1950 – 1990 – Electricity was placed in the church in 1955 – from the legacy of Hannah. G. Fyfe R. N. A Memorial Electric organ was donated by Herbert and Maude MacEwen A lighted sign-board donated by Mrs. Carrie Brown Mortgage burned for the present building in 1956
1996 – Maritime Electric stopped the men from ’Atlantic Drywalling’ from painting the spire of the church – the lines were too close to the building – same problem exists today.
2008 – Stanley Bridge United Church was decommissioned in September, 2008 because of the declining membership and financial costs to maintain the building.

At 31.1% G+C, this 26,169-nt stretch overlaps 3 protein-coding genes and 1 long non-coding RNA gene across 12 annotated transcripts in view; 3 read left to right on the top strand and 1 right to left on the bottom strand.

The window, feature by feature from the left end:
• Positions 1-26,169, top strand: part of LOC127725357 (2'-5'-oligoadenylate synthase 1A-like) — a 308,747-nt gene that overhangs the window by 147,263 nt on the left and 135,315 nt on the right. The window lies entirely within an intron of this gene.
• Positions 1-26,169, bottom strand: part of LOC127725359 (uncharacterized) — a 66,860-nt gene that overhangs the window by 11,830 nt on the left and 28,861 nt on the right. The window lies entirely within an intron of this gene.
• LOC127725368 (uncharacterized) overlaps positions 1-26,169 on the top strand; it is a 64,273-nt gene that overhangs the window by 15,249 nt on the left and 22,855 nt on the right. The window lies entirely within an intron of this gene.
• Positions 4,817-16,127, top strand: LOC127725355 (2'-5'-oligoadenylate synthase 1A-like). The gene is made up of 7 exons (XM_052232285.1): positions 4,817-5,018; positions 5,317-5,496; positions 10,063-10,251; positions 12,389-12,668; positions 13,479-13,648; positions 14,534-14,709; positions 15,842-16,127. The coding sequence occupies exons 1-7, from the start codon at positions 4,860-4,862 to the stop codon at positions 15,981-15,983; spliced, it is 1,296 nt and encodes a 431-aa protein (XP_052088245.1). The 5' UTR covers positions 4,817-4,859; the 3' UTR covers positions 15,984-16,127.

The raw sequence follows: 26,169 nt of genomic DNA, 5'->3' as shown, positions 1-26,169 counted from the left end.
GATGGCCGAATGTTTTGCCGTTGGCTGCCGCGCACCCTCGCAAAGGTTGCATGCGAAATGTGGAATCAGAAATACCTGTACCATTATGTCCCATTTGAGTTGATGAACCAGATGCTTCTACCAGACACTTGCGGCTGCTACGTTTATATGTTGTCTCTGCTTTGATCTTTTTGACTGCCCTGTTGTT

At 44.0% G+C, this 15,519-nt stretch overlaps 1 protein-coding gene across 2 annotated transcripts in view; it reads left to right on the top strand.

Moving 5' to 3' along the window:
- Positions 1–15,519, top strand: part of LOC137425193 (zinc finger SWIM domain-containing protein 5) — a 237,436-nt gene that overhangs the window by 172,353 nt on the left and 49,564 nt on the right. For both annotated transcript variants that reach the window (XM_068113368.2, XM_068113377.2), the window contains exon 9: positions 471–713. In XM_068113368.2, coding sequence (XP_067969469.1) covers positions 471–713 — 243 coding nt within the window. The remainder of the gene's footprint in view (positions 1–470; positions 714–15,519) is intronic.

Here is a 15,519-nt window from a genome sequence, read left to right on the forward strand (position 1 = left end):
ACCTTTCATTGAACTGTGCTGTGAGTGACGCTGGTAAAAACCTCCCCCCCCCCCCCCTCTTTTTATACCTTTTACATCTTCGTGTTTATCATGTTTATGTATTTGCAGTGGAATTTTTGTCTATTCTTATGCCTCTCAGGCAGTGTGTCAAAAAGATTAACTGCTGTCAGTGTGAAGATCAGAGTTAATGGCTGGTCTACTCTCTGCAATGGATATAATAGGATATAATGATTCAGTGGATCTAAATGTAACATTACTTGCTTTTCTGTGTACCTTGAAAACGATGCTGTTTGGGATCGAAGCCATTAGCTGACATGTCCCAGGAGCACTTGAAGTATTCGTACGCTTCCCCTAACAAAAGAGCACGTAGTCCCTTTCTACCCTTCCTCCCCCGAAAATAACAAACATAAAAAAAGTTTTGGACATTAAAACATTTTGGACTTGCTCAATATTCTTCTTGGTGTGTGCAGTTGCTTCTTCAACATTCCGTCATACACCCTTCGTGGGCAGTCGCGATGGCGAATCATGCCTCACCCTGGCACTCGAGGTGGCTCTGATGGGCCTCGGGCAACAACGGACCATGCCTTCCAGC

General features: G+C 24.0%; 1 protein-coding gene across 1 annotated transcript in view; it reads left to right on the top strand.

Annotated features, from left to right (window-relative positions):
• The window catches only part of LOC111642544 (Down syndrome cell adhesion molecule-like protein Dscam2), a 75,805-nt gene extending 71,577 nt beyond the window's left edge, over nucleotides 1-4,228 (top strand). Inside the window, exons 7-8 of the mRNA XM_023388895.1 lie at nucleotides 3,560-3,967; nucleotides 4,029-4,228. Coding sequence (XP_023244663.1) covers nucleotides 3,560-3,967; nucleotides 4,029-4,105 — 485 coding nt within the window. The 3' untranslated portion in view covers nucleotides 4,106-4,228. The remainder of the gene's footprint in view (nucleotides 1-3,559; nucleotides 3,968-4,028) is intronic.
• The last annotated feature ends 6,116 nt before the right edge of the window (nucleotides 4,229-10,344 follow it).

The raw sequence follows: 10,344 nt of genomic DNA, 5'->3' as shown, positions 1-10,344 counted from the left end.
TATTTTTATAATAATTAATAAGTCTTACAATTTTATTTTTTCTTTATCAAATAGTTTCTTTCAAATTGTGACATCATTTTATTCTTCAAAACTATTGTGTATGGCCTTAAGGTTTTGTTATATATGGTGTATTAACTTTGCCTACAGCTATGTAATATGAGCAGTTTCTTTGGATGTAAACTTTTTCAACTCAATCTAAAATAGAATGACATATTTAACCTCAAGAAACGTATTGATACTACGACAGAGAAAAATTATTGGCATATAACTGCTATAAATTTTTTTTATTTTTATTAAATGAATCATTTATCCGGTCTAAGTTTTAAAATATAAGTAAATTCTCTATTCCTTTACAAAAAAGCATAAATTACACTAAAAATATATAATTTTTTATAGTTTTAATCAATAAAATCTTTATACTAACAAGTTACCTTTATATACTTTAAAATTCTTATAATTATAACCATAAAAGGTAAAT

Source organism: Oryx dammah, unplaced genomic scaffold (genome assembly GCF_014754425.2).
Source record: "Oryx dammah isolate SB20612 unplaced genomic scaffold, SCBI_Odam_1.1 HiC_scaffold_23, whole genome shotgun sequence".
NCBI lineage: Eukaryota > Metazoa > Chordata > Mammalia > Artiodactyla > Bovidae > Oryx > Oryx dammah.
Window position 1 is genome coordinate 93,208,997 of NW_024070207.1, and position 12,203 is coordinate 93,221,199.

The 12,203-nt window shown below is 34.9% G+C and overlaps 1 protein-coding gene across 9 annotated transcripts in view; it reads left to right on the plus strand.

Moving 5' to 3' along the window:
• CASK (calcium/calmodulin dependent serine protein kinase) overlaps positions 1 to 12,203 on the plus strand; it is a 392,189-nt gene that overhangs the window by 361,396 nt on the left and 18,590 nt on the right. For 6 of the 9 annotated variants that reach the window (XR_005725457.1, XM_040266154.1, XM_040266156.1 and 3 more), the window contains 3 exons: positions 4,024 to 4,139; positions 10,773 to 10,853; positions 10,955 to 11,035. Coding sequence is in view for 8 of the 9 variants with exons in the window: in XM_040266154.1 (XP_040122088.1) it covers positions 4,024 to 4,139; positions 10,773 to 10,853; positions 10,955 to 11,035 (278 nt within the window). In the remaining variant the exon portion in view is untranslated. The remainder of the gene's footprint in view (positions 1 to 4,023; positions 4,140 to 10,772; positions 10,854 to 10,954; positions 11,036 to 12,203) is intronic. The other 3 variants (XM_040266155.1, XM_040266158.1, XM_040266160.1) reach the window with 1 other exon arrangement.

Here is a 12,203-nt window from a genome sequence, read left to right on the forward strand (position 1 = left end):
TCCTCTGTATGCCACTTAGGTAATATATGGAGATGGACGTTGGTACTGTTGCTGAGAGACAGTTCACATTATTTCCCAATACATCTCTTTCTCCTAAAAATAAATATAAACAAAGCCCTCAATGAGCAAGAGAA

2009 – The United Church Presbytery of PEI and Maritime Conference decided in 2009 to officially turn the building over to the former members of the church and they were incorporated as the Stanley Bridge Memorial Society Inc.
Due to the declining number of residents in the area, the church closed on September 25, 2008 The building today is under the ownership of the Memorial Society. The building is structurally sound, This group has decided, as there is no foundation under the building, to proceed with designing a new foundation to house a Resource Center and Archives centre as well as an arts and cultural centre. The main floor is not in need of major construction. However, we are hoping to keep it as a non-denominational wedding chapel. It may also provide a place for other occasions. We are very conscious of the fact that the Women’s Institute building provides many opportunities for gatherings. The new facility will not conflict with their mandate.